My watch list
my.chemeurope.com

# Strouhal number

In dimensional analysis, the Strouhal number is a dimensionless number describing oscillating flow mechanisms. Often, it is given as: $\mathrm{St}= {f L\over V}$

where St is the dimensionless Strouhal number, f is the frequency of vortex shedding, L is the characteristic length (for example hydraulic diameter) and V is the velocity of the fluid.

For spheres in uniform flow in the Reynolds number range of 800 < Re < 200,000 there co-exist two values of the Strouhal number. The lower frequency is attributed to the large-scale instability of the wake and is independent of the Reynolds number Re and is approximately equal to 0.2. The higher frequency Strouhal number is caused by small-scale instabilities from the separation of the shear layer (Kim and Durbin, 1988 and Sakamoto and Haniu, 1990).

The Strouhal number is named after Vincenc Strouhal and is an integral part of the fundamentals of fluid mechanics.

In Metrology, specifically axial-flow turbine meters, the Strouhal number is used in combination with the Roshko number to give a correlation between flow rate and frequency. The advantage of this method over the freq/viscosity versus K-factor method is that it takes into account temperature effects on the meter. $\mathrm{St}= {f\over U}{C^3}$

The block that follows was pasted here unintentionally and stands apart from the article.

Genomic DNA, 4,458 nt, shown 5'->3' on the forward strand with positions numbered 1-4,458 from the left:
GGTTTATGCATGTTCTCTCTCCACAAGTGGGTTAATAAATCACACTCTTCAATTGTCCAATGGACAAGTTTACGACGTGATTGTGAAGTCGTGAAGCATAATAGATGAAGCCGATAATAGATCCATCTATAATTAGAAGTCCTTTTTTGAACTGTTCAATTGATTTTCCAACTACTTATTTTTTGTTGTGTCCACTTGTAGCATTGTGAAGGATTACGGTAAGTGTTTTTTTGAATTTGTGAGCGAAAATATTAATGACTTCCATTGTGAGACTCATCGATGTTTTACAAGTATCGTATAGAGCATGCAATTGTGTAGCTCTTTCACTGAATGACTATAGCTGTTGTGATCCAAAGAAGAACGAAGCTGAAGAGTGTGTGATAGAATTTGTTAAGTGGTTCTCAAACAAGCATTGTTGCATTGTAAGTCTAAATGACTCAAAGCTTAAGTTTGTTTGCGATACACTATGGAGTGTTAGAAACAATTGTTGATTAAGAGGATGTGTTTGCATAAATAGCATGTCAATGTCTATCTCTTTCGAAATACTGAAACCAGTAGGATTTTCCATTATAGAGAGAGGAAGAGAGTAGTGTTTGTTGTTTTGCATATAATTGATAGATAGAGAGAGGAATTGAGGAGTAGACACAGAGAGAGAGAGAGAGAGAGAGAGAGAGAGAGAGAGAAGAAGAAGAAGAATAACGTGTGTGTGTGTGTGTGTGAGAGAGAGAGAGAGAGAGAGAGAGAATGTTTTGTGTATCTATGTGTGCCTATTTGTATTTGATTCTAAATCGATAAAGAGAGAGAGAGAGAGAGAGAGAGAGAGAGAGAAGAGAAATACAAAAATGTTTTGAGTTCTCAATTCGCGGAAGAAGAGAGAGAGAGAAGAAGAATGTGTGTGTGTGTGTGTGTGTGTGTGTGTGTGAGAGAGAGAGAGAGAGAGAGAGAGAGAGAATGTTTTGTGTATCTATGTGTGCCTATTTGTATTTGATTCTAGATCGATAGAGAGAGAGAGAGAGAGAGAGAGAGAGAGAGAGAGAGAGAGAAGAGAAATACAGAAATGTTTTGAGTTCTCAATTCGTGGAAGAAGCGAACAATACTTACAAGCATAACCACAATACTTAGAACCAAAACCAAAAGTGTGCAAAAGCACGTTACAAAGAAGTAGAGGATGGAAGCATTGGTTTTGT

f = meter frequency, U = flow rate, C = linear coefficient of expansion for the meter housing material

This relationship leaves Strouhal unitless, although a unitless approximation is often used for C^3, resulting in units of pulses/volume (same as K-factor).

## References

Kim, K. J. and Durbin, P. A. (1988) "Observations of the frequencies in a sphere wake and drag increase by acoustic excitation," Physics of Fluids, 31, pp. 3260-3265.

Sakamoto, H. and Haniu, H. (1990) "A study on vortex shedding from spheres in uniform flow," Journal of Fluids Engineering, 112(December), pp. 386-392.